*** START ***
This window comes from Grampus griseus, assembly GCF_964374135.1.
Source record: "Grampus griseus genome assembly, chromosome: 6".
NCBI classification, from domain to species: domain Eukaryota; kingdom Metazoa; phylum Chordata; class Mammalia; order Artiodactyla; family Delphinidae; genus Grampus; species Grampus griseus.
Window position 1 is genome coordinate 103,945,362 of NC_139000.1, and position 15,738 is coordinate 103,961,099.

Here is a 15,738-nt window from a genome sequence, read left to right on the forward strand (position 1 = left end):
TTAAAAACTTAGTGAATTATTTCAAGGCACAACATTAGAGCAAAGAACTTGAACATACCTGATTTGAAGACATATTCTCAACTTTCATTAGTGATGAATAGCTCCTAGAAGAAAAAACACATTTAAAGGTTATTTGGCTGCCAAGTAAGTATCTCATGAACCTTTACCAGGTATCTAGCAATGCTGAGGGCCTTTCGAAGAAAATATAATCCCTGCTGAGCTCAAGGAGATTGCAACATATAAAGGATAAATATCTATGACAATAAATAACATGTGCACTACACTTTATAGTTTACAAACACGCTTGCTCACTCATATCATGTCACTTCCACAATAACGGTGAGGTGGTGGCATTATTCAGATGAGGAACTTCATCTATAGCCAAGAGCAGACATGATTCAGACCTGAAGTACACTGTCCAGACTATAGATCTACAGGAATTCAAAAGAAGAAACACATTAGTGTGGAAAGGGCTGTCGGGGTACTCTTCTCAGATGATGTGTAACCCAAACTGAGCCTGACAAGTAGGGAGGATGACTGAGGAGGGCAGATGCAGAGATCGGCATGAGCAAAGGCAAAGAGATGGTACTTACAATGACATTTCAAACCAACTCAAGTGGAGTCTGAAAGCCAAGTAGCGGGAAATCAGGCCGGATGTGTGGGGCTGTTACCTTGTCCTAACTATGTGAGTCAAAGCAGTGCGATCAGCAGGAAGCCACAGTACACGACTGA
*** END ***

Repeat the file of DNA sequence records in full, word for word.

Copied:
This window comes from Grampus griseus, assembly GCF_964374135.1.
Source record: "Grampus griseus genome assembly, chromosome: 6".
NCBI classification, from domain to species: domain Eukaryota; kingdom Metazoa; phylum Chordata; class Mammalia; order Artiodactyla; family Delphinidae; genus Grampus; species Grampus griseus.
Window position 1 is genome coordinate 103,945,362 of NC_139000.1, and position 15,738 is coordinate 103,961,099.

Here is a 15,738-nt window from a genome sequence, read left to right on the forward strand (position 1 = left end):
TTAAAAACTTAGTGAATTATTTCAAGGCACAACATTAGAGCAAAGAACTTGAACATACCTGATTTGAAGACATATTCTCAACTTTCATTAGTGATGAATAGCTCCTAGAAGAAAAAACACATTTAAAGGTTATTTGGCTGCCAAGTAAGTATCTCATGAACCTTTACCAGGTATCTAGCAATGCTGAGGGCCTTTCGAAGAAAATATAATCCCTGCTGAGCTCAAGGAGATTGCAACATATAAAGGATAAATATCTATGACAATAAATAACATGTGCACTACACTTTATAGTTTACAAACACGCTTGCTCACTCATATCATGTCACTTCCACAATAACGGTGAGGTGGTGGCATTATTCAGATGAGGAACTTCATCTATAGCCAAGAGCAGACATGATTCAGACCTGAAGTACACTGTCCAGACTATAGATCTACAGGAATTCAAAAGAAGAAACACATTAGTGTGGAAAGGGCTGTCGGGGTACTCTTCTCAGATGATGTGTAACCCAAACTGAGCCTGACAAGTAGGGAGGATGACTGAGGAGGGCAGATGCAGAGATCGGCATGAGCAAAGGCAAAGAGATGGTACTTACAATGACATTTCAAACCAACTCAAGTGGAGTCTGAAAGCCAAGTAGCGGGAAATCAGGCCGGATGTGTGGGGCTGTTACCTTGTCCTAACTATGTGAGTCAAAGCAGTGCGATCAGCAGGAAGCCACAGTACACGACTGA